Reduced Workforce Follows PSR Operating Model

Although reducing the workforce is not often a stated objective by railroads practicing precision scheduled railroading, the Class I railroad employment figures reported every month by the U.S. Surface Transportation Board show that it has been a byproduct.

Since February 2017, employment at U.S. Class 1 railroads has fallen by 4 percent.

It was in March 2017 that the late E. Hunter Harrison became CEO of CSX and began implementing the operating model with which he is often associated.

An analysis by Trains magazine concluded that although railroad employment typically ebbs and flows in tandem with changes in traffic volumes, the STB figures suggest that Class I railroads are moving more traffic with fewer workers.

The analysis noted that rail traffic in May 2019 was 24 percent higher than February 2017 according to figures released by the Association of American Railroads.

Harrison had introduced PSR railroading at Canadian National and Canadian Pacific before he took over CSX. Before he went to Canada, Harrison had implemented PSR on the former Illinois Central, which later was acquired by CN.

In the past couple of years, Union Pacific, Norfolk Southern and Kansas City Southern have adopted the principles of PSR, which Trains said makes likely additional workforce reductions through the end of 2020.

At CSX, the workforce has fallen by 18 percent since it went to PSR. During that same period, the workforce at NS fell by 8 percent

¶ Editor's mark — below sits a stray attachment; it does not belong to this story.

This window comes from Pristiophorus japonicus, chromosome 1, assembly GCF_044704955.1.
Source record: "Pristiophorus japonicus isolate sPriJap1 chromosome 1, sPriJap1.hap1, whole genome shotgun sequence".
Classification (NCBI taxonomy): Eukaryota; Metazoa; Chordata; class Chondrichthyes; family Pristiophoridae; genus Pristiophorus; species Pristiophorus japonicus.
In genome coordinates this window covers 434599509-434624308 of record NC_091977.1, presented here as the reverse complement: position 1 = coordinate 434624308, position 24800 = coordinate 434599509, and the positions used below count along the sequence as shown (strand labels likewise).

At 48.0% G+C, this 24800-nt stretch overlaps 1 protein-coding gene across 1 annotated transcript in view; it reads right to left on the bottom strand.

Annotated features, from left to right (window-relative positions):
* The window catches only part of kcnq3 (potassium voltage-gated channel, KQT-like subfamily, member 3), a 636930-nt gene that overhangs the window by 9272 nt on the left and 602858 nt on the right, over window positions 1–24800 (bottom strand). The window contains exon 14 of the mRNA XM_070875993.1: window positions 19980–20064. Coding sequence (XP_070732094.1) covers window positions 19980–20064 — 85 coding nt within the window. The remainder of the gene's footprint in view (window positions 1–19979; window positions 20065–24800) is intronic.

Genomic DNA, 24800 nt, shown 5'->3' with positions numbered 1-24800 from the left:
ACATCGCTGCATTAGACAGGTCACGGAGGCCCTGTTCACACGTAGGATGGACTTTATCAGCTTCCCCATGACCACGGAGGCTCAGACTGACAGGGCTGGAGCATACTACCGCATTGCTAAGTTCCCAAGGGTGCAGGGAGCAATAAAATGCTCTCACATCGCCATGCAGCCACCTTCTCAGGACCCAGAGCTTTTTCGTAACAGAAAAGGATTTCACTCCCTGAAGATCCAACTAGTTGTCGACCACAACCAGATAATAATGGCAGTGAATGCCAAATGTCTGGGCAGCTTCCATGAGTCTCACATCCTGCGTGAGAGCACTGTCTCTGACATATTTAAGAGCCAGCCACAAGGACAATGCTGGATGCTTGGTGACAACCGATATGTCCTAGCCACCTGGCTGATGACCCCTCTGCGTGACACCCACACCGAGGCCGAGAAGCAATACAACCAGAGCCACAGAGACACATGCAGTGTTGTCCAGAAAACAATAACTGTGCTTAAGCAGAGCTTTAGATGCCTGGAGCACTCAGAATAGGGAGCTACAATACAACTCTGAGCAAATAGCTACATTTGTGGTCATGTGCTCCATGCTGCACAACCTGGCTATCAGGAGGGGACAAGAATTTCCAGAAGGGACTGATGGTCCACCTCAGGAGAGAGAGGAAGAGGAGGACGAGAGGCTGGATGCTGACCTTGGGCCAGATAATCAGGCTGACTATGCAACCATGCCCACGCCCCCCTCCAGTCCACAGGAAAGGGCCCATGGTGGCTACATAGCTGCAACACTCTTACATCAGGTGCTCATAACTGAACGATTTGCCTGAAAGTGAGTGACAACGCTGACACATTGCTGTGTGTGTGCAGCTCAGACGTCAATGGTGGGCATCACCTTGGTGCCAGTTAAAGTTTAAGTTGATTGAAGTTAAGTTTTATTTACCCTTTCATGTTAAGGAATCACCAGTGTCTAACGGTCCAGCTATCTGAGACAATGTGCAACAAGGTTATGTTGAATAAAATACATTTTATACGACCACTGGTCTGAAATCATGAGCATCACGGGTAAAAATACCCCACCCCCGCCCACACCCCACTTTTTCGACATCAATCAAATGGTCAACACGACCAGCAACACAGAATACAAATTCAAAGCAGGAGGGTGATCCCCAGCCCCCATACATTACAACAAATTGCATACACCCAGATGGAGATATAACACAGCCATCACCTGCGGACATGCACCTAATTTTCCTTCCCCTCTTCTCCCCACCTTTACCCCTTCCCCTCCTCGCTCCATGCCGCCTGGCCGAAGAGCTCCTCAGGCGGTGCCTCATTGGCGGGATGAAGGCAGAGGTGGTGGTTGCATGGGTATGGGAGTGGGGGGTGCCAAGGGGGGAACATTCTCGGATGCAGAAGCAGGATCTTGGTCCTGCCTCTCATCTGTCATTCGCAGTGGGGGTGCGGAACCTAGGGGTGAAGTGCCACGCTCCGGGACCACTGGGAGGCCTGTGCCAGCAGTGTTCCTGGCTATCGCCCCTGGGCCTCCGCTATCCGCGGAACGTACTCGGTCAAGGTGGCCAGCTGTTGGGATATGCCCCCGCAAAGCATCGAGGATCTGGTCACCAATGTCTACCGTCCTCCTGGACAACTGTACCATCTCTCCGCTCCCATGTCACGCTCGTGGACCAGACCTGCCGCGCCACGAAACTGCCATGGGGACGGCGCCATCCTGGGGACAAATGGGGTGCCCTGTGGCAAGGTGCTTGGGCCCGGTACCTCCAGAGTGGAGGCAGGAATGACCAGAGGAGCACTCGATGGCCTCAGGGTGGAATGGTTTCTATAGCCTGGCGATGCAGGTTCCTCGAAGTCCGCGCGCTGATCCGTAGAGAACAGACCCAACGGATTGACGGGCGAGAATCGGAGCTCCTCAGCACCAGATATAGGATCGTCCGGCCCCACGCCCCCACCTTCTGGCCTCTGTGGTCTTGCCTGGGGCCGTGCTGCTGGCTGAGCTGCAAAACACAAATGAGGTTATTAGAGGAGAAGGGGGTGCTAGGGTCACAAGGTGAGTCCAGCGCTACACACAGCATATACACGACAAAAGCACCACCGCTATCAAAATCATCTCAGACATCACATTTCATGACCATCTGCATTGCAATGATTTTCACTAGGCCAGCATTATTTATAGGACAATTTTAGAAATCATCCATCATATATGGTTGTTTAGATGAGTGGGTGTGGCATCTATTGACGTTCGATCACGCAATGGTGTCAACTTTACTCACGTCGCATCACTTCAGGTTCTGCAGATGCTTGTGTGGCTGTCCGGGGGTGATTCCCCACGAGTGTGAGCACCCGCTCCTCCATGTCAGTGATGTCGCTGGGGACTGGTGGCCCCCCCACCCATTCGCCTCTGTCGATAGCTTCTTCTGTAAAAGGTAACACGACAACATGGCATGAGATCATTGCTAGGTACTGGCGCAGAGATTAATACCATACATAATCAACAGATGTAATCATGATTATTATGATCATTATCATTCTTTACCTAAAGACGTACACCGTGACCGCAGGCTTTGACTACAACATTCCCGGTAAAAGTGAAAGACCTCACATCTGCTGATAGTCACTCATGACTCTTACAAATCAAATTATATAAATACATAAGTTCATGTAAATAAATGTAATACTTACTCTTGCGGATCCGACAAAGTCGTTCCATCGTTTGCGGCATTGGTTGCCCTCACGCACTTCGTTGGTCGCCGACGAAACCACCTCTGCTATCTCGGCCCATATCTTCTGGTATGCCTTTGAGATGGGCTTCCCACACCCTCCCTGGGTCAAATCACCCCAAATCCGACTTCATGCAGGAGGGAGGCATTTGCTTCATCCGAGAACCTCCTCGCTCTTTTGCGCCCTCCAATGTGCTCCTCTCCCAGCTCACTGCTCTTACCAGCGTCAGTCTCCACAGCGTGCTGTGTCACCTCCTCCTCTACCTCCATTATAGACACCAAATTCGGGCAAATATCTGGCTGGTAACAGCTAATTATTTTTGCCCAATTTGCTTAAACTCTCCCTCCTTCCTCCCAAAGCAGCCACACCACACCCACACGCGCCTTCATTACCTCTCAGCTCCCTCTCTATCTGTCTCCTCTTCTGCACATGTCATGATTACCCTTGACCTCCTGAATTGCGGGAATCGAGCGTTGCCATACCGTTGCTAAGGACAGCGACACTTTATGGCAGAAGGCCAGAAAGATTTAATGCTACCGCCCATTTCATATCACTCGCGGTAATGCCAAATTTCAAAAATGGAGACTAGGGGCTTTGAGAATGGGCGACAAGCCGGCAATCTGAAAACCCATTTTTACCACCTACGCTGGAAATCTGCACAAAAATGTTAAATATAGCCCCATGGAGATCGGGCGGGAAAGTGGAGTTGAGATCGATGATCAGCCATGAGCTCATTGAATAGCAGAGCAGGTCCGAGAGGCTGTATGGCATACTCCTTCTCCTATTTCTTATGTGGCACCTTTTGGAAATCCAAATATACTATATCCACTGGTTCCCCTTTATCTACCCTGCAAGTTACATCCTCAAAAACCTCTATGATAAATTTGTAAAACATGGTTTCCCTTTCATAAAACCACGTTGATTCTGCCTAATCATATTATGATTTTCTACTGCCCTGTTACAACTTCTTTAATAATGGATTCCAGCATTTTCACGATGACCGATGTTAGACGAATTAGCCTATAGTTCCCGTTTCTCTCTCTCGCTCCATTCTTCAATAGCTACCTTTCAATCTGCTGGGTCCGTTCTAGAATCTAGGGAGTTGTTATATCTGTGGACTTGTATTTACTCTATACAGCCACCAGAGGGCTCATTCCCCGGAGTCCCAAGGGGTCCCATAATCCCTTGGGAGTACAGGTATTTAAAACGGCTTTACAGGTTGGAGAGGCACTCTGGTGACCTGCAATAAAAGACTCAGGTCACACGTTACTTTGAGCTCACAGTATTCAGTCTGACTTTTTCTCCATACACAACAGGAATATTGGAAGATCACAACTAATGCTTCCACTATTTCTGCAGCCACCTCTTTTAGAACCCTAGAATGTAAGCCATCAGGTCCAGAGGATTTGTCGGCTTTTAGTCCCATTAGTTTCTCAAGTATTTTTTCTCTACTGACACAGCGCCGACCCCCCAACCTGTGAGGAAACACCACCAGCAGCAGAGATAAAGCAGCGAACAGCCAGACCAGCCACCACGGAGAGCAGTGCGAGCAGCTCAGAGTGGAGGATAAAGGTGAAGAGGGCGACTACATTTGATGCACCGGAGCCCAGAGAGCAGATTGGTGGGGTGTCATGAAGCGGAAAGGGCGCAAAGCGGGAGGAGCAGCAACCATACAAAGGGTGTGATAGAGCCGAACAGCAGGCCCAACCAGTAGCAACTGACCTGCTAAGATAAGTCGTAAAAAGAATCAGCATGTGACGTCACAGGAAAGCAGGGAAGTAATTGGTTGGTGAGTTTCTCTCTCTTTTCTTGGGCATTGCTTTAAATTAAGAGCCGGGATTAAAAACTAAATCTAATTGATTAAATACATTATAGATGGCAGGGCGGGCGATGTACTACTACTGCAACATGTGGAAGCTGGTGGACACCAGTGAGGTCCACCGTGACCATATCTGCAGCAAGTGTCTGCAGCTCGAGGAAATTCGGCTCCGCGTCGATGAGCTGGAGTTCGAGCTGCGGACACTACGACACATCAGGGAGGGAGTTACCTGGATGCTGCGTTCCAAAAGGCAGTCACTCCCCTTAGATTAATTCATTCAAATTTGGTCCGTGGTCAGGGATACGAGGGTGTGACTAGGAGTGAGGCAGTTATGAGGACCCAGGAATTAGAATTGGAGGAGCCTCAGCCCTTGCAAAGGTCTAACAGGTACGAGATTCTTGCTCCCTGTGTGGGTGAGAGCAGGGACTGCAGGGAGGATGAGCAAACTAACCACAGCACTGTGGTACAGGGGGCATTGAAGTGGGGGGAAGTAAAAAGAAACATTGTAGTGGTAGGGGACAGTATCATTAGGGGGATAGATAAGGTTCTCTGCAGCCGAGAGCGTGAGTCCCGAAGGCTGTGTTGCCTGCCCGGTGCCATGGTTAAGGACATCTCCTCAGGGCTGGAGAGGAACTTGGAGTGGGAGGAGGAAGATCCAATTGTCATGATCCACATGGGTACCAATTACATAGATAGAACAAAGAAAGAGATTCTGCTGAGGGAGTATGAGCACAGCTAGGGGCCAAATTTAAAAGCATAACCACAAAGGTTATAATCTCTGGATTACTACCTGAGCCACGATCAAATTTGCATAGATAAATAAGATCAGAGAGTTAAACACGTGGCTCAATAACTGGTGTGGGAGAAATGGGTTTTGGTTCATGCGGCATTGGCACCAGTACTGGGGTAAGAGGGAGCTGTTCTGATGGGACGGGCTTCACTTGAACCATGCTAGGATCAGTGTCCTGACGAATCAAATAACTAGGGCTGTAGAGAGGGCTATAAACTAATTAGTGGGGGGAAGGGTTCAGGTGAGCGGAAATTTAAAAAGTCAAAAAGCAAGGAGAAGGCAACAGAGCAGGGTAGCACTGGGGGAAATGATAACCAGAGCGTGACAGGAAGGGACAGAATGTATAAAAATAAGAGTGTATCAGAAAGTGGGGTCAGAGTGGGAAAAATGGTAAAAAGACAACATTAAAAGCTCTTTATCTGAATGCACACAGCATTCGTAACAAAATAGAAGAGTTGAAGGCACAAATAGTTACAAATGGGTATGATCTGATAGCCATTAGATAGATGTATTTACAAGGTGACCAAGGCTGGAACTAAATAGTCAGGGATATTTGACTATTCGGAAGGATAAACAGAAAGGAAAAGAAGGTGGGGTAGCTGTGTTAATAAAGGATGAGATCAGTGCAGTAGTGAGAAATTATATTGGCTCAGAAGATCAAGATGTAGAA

Most of the positions cut at CSX fell into the category of executives, officials, and staff assistants, whose ranks were thinned by a third.

CSX also has seen a 29 percent cut in professional and administrative staff.

Some of the CSX staff reductions began under former CEO Michael Ward.

Beyond the office, CSX has cut its maintenance-of-equipment force by 22 percent by closing car and locomotive shops and reducing the work performed at surviving facilities.

Train and engine crew employment at CSX has fallen by 16 percent while the maintenance-of-way headcount is down 11 percent.

NS is expected to make similar reductions as it phases into operation its own PSR operating model known as TOP21.

Since last September NS has pruned its workforce by 5 percent with 11 percent of that coming from the ranks of executives, officials, and staff assistants.

Professional and administrative staff has fallen by 7 percent, transportation department employment other than train and engine crews has fallen by 9 percent, and the number of train crews is down by 6 percent.

NS expects its workforce to shrink by 3,000 positions, most of it via attrition by the end of 2020. That would be a reduction of 12 percent from its current employment.

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